If things go as Senator Lamar Alexander wants, there may be good news ahead for the aging Chickamauga Locks.

The Tennessee senator was in Chattanooga today to discuss the Water Resources Act he introduced last October.

It may be a last ditch effort to avoid a major shut-down of the locks.

The Chickamauga lock was built in 1940---if it fails, it would change the economic life of the Tennessee Valley. 
Until now, it's future looked bleak.

SEN. LAMAR ALEXANDER, (R) TENNESSEE "Everybody thinks this is a Chattanooga issue and it isn't a Chattanooga issue. 
If Chick-Lock fails it'll flood downtown Chattanooga. But Chickamauga lock is important to the economic growth of all of east Tennessee.".

Funding for a new lock has been piece-meal for years. An ambitious plan to build a new and larger facility has been stalled under the Obama administration, and this year, even the standard 3-million dollars alloted for upkeep was not in the final budget.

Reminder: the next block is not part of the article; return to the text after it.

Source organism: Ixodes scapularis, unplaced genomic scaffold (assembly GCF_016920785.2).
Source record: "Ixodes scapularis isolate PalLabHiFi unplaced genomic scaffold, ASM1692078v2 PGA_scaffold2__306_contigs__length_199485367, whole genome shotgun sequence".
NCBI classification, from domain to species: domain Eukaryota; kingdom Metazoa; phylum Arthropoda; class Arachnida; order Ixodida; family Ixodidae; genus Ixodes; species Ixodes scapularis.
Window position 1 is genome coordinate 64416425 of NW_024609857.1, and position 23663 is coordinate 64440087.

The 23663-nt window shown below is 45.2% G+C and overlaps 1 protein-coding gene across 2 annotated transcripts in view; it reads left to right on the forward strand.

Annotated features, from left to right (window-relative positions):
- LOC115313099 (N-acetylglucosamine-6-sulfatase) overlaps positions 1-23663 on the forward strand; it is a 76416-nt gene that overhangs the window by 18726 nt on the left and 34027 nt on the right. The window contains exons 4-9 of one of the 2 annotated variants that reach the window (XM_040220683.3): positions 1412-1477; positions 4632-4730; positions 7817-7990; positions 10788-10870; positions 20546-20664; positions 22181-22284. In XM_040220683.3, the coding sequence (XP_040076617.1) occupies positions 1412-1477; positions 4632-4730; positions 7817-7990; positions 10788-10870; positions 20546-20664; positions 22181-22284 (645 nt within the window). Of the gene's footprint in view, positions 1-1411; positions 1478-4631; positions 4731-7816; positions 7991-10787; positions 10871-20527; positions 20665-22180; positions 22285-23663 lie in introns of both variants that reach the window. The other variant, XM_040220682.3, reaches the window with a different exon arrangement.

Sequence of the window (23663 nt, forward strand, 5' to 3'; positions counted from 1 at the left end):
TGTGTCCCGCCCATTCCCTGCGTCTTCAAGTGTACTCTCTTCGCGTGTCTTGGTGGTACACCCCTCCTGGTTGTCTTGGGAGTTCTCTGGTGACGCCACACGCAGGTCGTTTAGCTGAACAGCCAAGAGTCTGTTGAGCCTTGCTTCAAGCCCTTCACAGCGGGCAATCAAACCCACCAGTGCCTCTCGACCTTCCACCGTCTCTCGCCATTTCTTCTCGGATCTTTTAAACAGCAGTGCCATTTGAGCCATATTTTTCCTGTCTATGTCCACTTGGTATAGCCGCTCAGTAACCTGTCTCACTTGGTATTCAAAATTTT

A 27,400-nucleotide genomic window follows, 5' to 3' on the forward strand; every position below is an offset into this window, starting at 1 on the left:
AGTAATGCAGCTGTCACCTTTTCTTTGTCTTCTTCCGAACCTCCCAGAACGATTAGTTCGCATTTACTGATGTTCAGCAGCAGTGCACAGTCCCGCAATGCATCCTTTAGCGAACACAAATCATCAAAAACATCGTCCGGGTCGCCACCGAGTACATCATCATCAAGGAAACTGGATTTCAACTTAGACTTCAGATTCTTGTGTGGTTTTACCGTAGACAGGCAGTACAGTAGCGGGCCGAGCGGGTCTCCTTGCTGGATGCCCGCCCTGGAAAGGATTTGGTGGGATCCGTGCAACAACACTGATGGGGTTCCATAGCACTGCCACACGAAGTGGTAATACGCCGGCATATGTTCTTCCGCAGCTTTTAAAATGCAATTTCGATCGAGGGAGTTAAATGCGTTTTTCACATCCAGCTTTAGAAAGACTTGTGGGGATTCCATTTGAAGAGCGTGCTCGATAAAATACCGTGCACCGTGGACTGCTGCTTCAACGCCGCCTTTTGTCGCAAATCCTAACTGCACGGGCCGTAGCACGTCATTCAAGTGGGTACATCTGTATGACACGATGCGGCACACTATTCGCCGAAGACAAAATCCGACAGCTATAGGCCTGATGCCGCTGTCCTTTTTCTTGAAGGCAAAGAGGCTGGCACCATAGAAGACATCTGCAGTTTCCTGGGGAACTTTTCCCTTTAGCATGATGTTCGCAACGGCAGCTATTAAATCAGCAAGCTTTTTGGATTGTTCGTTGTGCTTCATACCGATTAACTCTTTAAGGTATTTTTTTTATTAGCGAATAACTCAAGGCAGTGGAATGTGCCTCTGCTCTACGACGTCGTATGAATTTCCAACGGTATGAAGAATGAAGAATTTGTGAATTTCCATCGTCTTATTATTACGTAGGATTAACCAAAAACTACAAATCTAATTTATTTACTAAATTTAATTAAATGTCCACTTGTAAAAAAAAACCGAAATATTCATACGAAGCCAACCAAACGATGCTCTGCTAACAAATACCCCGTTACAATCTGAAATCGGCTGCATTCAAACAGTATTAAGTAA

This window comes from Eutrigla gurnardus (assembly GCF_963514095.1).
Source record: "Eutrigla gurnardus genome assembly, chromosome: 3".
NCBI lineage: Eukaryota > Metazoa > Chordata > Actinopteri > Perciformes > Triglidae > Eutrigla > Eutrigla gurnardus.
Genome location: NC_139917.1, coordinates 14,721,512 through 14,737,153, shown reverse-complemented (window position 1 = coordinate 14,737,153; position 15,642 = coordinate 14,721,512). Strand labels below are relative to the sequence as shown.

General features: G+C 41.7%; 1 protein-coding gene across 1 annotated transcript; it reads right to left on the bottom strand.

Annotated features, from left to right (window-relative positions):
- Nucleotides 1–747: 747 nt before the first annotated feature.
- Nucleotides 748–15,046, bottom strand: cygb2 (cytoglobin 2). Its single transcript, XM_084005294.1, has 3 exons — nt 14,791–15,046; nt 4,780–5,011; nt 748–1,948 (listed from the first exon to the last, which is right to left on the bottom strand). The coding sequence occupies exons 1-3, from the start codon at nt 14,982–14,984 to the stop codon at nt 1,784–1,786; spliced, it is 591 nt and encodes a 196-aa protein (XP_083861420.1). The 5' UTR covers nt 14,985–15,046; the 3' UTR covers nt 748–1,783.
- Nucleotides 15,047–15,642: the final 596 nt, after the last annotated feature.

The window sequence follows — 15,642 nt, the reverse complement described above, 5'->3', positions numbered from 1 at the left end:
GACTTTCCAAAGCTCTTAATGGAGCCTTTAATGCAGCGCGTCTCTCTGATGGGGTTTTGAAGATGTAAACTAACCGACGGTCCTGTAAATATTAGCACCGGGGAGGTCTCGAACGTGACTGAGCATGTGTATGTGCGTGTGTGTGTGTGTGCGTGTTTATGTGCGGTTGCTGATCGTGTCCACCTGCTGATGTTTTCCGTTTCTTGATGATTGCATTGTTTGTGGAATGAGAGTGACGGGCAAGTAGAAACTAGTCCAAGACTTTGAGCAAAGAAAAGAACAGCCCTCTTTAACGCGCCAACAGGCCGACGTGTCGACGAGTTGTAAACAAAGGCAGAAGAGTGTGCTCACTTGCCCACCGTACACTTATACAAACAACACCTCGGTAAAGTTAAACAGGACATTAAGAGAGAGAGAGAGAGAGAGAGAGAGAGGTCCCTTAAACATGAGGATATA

Overall funding for dams and locks is normally provided by the Inland Waterways Trust Fund, but 90% of its funding has been directed toward a huge re-vamp of the Olmsted Lock in Ohio. 

SEN. LAMAR ALEXANDER "It adopts a new plan that has priorities for the most important lock construction work in the country...and Chickamauga Lock is high on that list." 

The bill would move up the time-table for the work. 

SEN. LAMAR ALEXANDER "..if the full congress approves it." " Chick-lock should begin to be under new construction within 2 to 4 years, it'll take about 5 years to build it, costing about 600-million dollars." 

The senator was also anxious to comment on another facet of his legislation, a ban on fishing below the dams imposed by the U.S. Army Corps of Engineers. 

SEN. LAMAR ALEXANDER "Today the Tennessee Wildlife resources Agency said they would not enforce the Corps' new rule because its unreasonable. I think the corps is being bull-headed." 

The senate vote on the Water Resouces Development act will come on May 6th.